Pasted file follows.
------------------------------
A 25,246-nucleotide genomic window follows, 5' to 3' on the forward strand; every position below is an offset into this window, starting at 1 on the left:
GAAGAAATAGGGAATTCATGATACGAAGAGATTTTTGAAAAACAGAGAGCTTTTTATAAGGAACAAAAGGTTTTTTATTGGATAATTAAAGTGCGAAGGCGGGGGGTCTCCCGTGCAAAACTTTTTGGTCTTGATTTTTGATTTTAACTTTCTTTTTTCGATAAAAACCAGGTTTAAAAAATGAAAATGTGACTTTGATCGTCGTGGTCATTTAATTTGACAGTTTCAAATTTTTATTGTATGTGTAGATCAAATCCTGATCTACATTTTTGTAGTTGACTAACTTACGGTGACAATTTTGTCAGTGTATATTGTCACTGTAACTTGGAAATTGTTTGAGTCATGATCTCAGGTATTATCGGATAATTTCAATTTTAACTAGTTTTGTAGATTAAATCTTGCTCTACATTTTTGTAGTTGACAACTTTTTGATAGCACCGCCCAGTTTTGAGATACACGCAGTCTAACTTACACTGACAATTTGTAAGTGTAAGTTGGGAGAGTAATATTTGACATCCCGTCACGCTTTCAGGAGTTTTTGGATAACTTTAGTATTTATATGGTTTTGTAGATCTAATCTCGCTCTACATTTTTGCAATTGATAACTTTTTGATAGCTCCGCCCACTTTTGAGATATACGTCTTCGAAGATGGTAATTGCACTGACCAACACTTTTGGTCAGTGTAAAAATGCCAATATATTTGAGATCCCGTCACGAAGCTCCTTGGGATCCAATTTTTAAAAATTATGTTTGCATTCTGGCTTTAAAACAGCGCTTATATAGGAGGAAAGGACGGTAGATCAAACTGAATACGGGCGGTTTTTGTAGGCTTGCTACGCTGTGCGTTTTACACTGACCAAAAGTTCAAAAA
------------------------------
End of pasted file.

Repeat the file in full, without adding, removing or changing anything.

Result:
A 25,246-nucleotide genomic window follows, 5' to 3' on the forward strand; every position below is an offset into this window, starting at 1 on the left:
GAAGAAATAGGGAATTCATGATACGAAGAGATTTTTGAAAAACAGAGAGCTTTTTATAAGGAACAAAAGGTTTTTTATTGGATAATTAAAGTGCGAAGGCGGGGGGTCTCCCGTGCAAAACTTTTTGGTCTTGATTTTTGATTTTAACTTTCTTTTTTCGATAAAAACCAGGTTTAAAAAATGAAAATGTGACTTTGATCGTCGTGGTCATTTAATTTGACAGTTTCAAATTTTTATTGTATGTGTAGATCAAATCCTGATCTACATTTTTGTAGTTGACTAACTTACGGTGACAATTTTGTCAGTGTATATTGTCACTGTAACTTGGAAATTGTTTGAGTCATGATCTCAGGTATTATCGGATAATTTCAATTTTAACTAGTTTTGTAGATTAAATCTTGCTCTACATTTTTGTAGTTGACAACTTTTTGATAGCACCGCCCAGTTTTGAGATACACGCAGTCTAACTTACACTGACAATTTGTAAGTGTAAGTTGGGAGAGTAATATTTGACATCCCGTCACGCTTTCAGGAGTTTTTGGATAACTTTAGTATTTATATGGTTTTGTAGATCTAATCTCGCTCTACATTTTTGCAATTGATAACTTTTTGATAGCTCCGCCCACTTTTGAGATATACGTCTTCGAAGATGGTAATTGCACTGACCAACACTTTTGGTCAGTGTAAAAATGCCAATATATTTGAGATCCCGTCACGAAGCTCCTTGGGATCCAATTTTTAAAAATTATGTTTGCATTCTGGCTTTAAAACAGCGCTTATATAGGAGGAAAGGACGGTAGATCAAACTGAATACGGGCGGTTTTTGTAGGCTTGCTACGCTGTGCGTTTTACACTGACCAAAAGTTCAAAAA